The 1975 Budget was a historical document because it was the first time the Federal Government began to articulate the neo-liberal argument that fiscal deficits should be avoided if possible and surpluses were the exemplar of fiscal responsibility.
Please read my blog – Tracing the origins of the fetish against deficits in Australia – for more discussion on this point.
Some points to note:
1. One the rare occasions the fiscal balance was pushed into surplus (usually by discretionary intent of the Government) a major recession followed soon after. The association is not coincidental and reflects the cumulative impact of the fiscal drag (that is, the surpluses draining private purchasing power) interacting with collapsing private spending.
2. There is no notion over this period that the fiscal outcome was ‘balanced’ over the business cycle. The historical reality is that the federal government is usually in deficit. If I had have assembled more historical data which is available in the individual budget papers going back to the 1930s then it would have just reinforced the reality that surpluses have been rare in our history independent of the monetary system operating (the old convertible system or today’s non-convertible system).
3. The Australian federal government ran fiscal deficits of varying sizes in 75 per cent of the years between 1953-54 and 2014-15 (46 out of the 61 years).
4. The fact that the conservatives were able to run surpluses for 10 out of 11 consecutive years (1996 to 2007) is often held out as a practical demonstration of how a disciplined government can run down public debt and provide scope for private activity. The reality is that during this period we have witnessed a record build-up in private indebtedness (see below).
The only way the economy was able to grow relatively strongly during this period was that private spending financed by increasing credit growth was strong. This growth strategy was never going to be sustainable and the financial crisis was the manifestation of that credit binge exploding and bringing the real economy down with it.
5. The higher deficits in the recent period is testament to the fiscal stimulus package and, perversely, the fiscal contraction that followed. Remember this is a ratio of the fiscal balance to GDP. So if the numerator (fiscal balance) goes up faster than the denominator (GDP) then the ratio rises and vice-versa. But if the denominator falls more quickly than the numerator (at a time of fiscal austerity) the ratio can also rise. The previous government cut hard in their second last fiscal statement and that caused the economy to slow.
The fiscal position of a government that issues its own currency should not be a focus of attention other than to understand why it have evolved to its current level – whether it is reflecting mainly discretionary policy choices or cyclical effects (automatic stabilisers).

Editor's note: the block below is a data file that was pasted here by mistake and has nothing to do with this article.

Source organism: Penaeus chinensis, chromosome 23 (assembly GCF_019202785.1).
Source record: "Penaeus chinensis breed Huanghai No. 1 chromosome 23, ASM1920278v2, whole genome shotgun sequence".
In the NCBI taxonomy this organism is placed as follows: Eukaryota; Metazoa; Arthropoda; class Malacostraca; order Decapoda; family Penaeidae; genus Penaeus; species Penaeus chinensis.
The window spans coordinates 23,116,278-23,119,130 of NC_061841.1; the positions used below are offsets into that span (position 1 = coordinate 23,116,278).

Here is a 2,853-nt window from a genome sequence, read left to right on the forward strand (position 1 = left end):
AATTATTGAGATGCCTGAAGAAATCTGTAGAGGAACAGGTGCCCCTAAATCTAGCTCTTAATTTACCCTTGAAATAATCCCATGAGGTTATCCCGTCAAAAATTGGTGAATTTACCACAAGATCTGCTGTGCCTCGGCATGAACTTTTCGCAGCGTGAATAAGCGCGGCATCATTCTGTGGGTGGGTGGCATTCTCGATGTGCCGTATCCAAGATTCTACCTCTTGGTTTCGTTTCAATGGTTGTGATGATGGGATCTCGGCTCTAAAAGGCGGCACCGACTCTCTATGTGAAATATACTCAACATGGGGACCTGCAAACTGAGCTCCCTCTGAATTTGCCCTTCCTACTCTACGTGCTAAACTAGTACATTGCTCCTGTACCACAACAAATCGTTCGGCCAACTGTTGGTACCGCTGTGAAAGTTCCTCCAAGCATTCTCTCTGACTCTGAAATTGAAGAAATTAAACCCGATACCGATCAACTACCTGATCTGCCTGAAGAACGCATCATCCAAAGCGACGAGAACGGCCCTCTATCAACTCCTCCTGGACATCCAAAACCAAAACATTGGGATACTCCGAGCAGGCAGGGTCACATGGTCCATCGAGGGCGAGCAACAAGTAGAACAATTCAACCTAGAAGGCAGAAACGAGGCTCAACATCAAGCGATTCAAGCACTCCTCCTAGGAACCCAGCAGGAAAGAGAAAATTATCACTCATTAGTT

If there was accelerating inflation and high GDP growth then one might be tempted to conclude the fiscal deficit is to expansionary and needs to be cut back. One might equally conclude that private spending is too strong and needs to be cut back.
But when there is declining growth and very high and persistent labour underutilisation rates, it is hard to argue that the fiscal deficit needs to be cut. It is, in fact, lunacy!
That is enough for today!
(c) Copyright 2015 William Mitchell. All Rights Reserved.
This Post Has 13 Comments
Excellent post as always. However this statement:
“If there was accelerating inflation and high GDP growth then one might be tempted to conclude the fiscal deficit is to expansionary and needs to be cut back. One might equally conclude that private spending is too strong and needs to be cut back.” ….could be made basically irrelevant by the macro-economic policy tools of a universal dividend and a discount to retail prices to the individual (in other words everyone) that was rebated back to retailers so that they could be whole on their margins and overheads and the system, which would also include all of the excellent insights of MMT, would fit seamlessly within profit making systems which actually served the individual.
I have posted here before about these macro policies and about the fact that retail sale to the individual is the key policy target because it is the terminal end of all costs for any item or service as well as the terminal end of the entire productive process itself. A couple of posters here declared that these policies would not stabilize or bracket the entire economy, but they gave no actual or valid reasons why they believed that to be true.
I’m not here to invalidate MMT in any way, I’m only interested in integrating it with other reform movements like Public Banking and Social Credit thinking that such integration would bring a greater clarity and hope to a mass movement whose lay, economic and political constituency might actually get such an integrated and hence complete program actually enacted.
Strong post Bill, very illuminating.
You asked the question, “Why does the Australian Government borrow at all ? ”
I have asked myself the very same as I have read your work over the last few months, and as yet have not come to a satisfactory answer…. Would you or any of your regular contributors care to share your opinion ?
As you know of course, the current account contains more items than the trade account. Part of Australia’s current-account deficit must be due to remittances and investment income. Australia is home to many immigrants from poorer countries, and they send money to their relatives. Australia has a negative international investment position of over 900 billion. That should mean that more investment income leaves than enters Australia.
“Continuous fiscal deficits” is not something that scares your readers, but it is something that scares most people. The reaction of nearly everybody will be: “Continuous fiscal deficits are unsustainable. Today’s fiscal deficits are tomorrow’s tax increases”. As usual, the conventional wisdom is against you.